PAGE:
Australians are rushing to buy the ‘strongest umbrella in the world’ which promises to keep the holder dry in any intensity of rain, hail or sleet, as a torrential downpour batters the east coast.
Auckland label Blunt Umbrellas spent nine years perfecting the design of its ‘Metro’ model, which now withstands wind speeds of over 110 kilometres per hour and flood-inducing deluges of rainfall.
Engineers have tested the strength of the device against fire brigade hoses, paint ball guns and hailstones to prove it never turns inside out, no matter the weather.
The umbrellas have been designed to last, made with individual components which can be replaced or repaired as required, eliminating the need to buy a new one every wet season.
Packing equal punches of style and substance, the style comes in a rainbow of colours to suit every taste, from bubblegum pink to sunshine yellow.
The Metro starts from $99 AUD and is available online from Blunt’s official website and fashion store The Iconic.
Satisfied customers have give the umbrella a 4.7 star rating and hundreds of glowing reviews on the brand’s official website, with one American buyer declaring she no longer has to worry about unexpected rain.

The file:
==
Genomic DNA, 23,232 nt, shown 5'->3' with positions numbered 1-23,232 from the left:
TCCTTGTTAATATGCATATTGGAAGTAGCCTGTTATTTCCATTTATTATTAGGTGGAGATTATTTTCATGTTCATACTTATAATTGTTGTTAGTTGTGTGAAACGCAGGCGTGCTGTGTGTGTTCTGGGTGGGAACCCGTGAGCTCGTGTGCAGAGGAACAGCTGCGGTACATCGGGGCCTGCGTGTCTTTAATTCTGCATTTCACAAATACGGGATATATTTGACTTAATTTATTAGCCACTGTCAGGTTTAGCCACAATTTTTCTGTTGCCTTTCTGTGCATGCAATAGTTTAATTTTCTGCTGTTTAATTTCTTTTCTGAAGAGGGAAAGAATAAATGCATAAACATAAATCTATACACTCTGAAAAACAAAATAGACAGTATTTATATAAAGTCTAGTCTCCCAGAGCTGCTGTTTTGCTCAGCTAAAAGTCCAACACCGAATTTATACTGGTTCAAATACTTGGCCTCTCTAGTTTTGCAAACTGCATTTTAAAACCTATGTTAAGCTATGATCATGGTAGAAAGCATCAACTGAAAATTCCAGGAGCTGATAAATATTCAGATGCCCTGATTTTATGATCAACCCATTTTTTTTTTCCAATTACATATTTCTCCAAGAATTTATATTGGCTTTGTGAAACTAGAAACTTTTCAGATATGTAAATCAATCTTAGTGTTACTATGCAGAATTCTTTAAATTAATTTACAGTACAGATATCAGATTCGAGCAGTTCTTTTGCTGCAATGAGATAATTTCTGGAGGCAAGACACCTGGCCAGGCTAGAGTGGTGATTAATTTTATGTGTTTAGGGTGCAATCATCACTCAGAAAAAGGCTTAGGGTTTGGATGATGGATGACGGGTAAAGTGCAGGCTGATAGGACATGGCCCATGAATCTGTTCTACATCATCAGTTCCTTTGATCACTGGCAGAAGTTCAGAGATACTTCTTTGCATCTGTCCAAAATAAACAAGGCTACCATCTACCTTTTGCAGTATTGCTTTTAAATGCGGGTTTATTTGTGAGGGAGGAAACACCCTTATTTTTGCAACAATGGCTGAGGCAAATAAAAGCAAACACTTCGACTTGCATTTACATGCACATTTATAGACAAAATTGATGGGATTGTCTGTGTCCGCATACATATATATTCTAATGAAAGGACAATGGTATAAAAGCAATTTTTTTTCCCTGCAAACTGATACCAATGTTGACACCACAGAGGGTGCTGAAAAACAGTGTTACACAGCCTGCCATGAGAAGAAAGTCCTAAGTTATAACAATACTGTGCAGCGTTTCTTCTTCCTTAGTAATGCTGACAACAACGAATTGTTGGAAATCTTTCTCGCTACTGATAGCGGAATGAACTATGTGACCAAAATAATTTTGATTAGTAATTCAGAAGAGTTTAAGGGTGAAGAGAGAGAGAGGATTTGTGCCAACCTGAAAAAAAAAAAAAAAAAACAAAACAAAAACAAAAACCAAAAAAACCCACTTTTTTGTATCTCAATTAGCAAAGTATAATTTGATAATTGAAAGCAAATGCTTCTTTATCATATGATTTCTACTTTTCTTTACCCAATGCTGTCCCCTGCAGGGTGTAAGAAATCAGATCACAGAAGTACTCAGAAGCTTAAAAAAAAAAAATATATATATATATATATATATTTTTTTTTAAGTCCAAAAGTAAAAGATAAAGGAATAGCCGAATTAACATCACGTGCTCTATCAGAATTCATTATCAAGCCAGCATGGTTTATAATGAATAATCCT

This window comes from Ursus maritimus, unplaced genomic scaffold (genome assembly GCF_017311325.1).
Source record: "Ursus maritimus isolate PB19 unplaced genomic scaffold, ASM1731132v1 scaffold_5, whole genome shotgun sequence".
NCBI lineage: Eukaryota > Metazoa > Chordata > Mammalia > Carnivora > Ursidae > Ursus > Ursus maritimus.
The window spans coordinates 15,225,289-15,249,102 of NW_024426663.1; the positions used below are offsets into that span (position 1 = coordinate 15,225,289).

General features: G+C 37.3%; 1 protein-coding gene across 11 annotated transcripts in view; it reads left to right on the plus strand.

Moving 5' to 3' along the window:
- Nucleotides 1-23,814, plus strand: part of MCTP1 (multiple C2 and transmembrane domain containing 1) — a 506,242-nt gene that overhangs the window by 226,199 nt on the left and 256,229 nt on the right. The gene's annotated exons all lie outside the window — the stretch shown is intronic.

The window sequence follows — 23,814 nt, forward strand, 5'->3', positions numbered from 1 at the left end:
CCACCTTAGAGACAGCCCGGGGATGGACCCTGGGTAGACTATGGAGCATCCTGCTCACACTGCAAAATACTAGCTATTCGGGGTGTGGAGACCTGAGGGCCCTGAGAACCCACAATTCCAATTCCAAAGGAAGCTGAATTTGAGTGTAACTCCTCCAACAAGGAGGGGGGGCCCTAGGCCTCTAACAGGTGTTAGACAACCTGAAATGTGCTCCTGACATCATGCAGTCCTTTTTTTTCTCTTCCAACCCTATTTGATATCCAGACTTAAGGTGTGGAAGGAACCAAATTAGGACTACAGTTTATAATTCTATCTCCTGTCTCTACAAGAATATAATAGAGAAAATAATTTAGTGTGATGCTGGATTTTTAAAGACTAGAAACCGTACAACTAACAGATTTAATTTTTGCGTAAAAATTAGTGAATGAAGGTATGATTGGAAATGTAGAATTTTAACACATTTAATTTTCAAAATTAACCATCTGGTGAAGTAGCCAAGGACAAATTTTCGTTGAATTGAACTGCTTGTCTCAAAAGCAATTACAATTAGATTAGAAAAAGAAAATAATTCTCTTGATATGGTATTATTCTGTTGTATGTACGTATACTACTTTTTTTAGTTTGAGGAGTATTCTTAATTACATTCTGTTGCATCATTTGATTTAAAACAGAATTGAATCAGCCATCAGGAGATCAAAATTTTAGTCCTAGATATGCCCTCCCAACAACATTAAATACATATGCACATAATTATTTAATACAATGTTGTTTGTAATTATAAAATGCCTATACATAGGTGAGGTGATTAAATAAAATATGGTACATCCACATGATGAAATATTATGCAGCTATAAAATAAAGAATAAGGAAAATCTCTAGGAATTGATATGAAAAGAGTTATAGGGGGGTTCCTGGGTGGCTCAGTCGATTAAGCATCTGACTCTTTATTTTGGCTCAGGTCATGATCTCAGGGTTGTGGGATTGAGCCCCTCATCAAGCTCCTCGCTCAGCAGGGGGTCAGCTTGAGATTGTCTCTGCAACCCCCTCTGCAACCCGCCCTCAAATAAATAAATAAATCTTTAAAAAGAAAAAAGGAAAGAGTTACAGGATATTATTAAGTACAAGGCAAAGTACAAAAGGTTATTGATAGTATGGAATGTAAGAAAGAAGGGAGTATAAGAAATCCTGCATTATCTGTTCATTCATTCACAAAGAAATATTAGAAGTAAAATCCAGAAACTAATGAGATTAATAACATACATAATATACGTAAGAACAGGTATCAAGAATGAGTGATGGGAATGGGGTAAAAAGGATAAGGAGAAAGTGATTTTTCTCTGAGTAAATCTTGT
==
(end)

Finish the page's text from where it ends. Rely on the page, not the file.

Sales of the umbrella are sure to skyrocket this weekend as Australians brace for the heaviest rainfall in 40 years, with heavy rain hammering the east coast.
A severe weather warning was issued for much of the lower Queensland and New South Wales coasts on Friday morning, stretching 1000km from Brisbane to Sydney, as a coastal trough makes its way down the region.
Byron Bay, on the New South Wales north coast, was hit with the heaviest rainfall it has seen in 40 years, with 281mm falling in the area overnight.
The downpour wreaked havoc across the city with residents waking to widespread flooding and many cars submerged beneath murky water.
Weatherzone meteorologist Craig McIntosh said Sydneysiders should brace themselves for a similar downpour on Sunday as the system makes its way south.
The deluge of wet weather has already helped fire-ravaged communities decimated by bushfires, with one third of blazes in NSW and the Australian Capital Territory being put out by the rain, NSW Rural Fire Service said.